Just a week after startups were “missing in action” in the NSW budget, the City of Sydney has revealed its action plan to boost the city’s tech ecosystem.
The Tech Startups Action Plan was released in draft form last year, with more than 400 people and organisations providing feedback.
Now Sydney Lord Mayor Clover Moore has unveiled the final plan which she says will play an instrumental role in driving up the density of startup activity in the heart of Sydney.
“As we move away from an economy built on digging up coal, Sydney’s thriving startup scene will play a crucial role in building a sustainable long term economy,” Moore says.
Increasing access to funding
Maestrano founder Stehpane Ibos says he is most excited by the plan’s focus on supporting entrepreneurs with access to funding.
“Sydney has many assets to become a global spot for innovation, but innovation needs fuel, and in the early days of any entrepreneurial venture capital is this fuel,” Ibos tells StartupSmart.
“The objective of the plan is from that point of view spot on.”
However, he says there needs to be more clarity on what actions will be taken to actually achieve this.
“It is good to help increase the visibility of entrepreneurs to investors, but more needs to be done, and I would hope that as a significant Australian actor, City of Sydney can actively influence federal discussions related to taxes and economic conditions for startups,” he says.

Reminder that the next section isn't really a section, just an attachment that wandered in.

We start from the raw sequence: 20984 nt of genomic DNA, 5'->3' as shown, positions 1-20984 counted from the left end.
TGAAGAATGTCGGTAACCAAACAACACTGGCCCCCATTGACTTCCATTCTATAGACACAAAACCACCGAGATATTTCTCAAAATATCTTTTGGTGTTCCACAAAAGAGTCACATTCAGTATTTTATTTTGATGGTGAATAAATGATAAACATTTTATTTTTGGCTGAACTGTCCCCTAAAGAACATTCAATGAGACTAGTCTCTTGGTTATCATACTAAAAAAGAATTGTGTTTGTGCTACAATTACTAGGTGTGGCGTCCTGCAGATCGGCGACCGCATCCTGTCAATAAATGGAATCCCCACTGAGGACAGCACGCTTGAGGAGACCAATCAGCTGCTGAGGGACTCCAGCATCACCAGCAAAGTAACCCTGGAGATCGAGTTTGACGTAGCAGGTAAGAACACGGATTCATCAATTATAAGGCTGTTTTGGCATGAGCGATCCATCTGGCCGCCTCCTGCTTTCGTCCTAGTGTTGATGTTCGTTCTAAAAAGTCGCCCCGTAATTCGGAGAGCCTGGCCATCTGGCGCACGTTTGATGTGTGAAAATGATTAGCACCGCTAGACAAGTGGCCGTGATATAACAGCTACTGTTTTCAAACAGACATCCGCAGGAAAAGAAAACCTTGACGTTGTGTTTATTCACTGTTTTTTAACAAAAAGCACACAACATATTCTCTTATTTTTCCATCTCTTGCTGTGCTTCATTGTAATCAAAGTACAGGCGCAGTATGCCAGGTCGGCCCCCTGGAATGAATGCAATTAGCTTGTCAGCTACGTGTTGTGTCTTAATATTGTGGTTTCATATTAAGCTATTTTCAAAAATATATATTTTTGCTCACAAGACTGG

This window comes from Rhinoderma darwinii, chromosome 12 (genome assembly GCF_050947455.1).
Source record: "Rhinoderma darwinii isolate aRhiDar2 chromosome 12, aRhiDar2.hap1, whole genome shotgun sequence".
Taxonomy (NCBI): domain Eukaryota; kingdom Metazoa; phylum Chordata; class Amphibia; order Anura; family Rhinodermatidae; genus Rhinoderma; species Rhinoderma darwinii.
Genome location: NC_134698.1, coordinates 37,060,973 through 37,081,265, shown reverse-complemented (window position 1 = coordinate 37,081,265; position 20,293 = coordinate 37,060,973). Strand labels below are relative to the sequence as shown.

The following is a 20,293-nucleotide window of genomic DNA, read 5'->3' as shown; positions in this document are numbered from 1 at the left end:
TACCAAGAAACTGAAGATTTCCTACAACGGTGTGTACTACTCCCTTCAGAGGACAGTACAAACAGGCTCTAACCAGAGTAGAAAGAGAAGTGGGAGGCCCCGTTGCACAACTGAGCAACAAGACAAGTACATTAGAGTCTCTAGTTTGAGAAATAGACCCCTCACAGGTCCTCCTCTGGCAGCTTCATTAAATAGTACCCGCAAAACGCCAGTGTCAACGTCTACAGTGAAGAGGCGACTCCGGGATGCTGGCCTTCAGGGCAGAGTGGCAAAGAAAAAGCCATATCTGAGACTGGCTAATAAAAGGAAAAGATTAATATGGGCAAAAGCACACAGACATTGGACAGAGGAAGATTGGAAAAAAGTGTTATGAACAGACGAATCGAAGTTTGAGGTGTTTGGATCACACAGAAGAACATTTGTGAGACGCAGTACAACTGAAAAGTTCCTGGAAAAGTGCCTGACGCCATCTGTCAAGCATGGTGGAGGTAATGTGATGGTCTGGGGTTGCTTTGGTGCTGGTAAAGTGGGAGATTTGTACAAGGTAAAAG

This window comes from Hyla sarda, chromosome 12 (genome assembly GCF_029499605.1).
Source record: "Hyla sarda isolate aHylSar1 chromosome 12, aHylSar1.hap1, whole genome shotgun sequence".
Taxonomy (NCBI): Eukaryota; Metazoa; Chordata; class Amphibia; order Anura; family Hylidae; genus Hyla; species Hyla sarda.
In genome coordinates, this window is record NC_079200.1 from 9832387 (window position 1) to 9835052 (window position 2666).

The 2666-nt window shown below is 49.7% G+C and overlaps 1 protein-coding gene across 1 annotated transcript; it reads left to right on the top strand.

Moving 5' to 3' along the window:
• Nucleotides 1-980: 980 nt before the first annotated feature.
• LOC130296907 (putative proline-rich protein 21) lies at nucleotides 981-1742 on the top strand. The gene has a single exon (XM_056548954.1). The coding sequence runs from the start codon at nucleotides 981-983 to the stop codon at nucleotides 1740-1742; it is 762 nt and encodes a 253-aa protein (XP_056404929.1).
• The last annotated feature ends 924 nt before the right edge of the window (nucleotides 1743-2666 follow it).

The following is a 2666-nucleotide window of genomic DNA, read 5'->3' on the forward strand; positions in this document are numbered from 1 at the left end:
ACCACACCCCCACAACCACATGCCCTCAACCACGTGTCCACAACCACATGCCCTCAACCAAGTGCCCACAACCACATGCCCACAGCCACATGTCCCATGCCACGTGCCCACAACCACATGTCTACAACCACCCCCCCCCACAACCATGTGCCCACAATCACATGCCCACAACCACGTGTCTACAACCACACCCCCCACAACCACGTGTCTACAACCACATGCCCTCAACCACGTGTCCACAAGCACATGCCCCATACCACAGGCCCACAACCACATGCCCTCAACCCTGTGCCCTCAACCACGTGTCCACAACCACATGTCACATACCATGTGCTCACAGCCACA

Facilitating market entry
Developing access to markets for tech entrepreneurs by encouraging consumers to try their products or services is another key focus area in the plan.
“The actions proposed are very interesting, including encouraging startups to become suppliers to the city,” Ibos says.
“I would assume that this means City of Sydney simplifying their procurement process and decisions and getting rid of some of the existing red tape. This wouldn’t only be good news for startups, it would also benefit the entire community.”
The issue of diversity
While the plan does highlight that there is an obvious diversity problem in the tech sector that needs to be acknowledged, Ibos says it lacks concrete action on the matter.
“As part of the creation of a strong eco-system, it is mentioned that programs of support and mentorship will be created, targeted at entrepreneurs and particularly women,” he says.
“It is also mentioned that the city will commit to a female representation of 50% in its programs or sponsored activities.
“This is good, but it is about it.”
Opening the gateway for greater diversity in tech startups would require the commitment of the community as a whole, he says.
“City of Sydney can bear a primary evangelistic, educational role and could also for instance create a networking forum centered around women in tech, where opportunities could be presented to those women who wish to join the tech startup world,” Ibos says.
“Looking at longer terms actions, I am a strong believer that more needs to be done in high schools and universities to put an end to a completely erroneous and dated mentality that drives women away from tech.
“Very early in the education curriculums do we need to advertise tech and make it absolutely normal and attractive for women to choose a tech-oriented education.
“It is the only way to reach a stage where we will have gender balance in the tech innovation world.”
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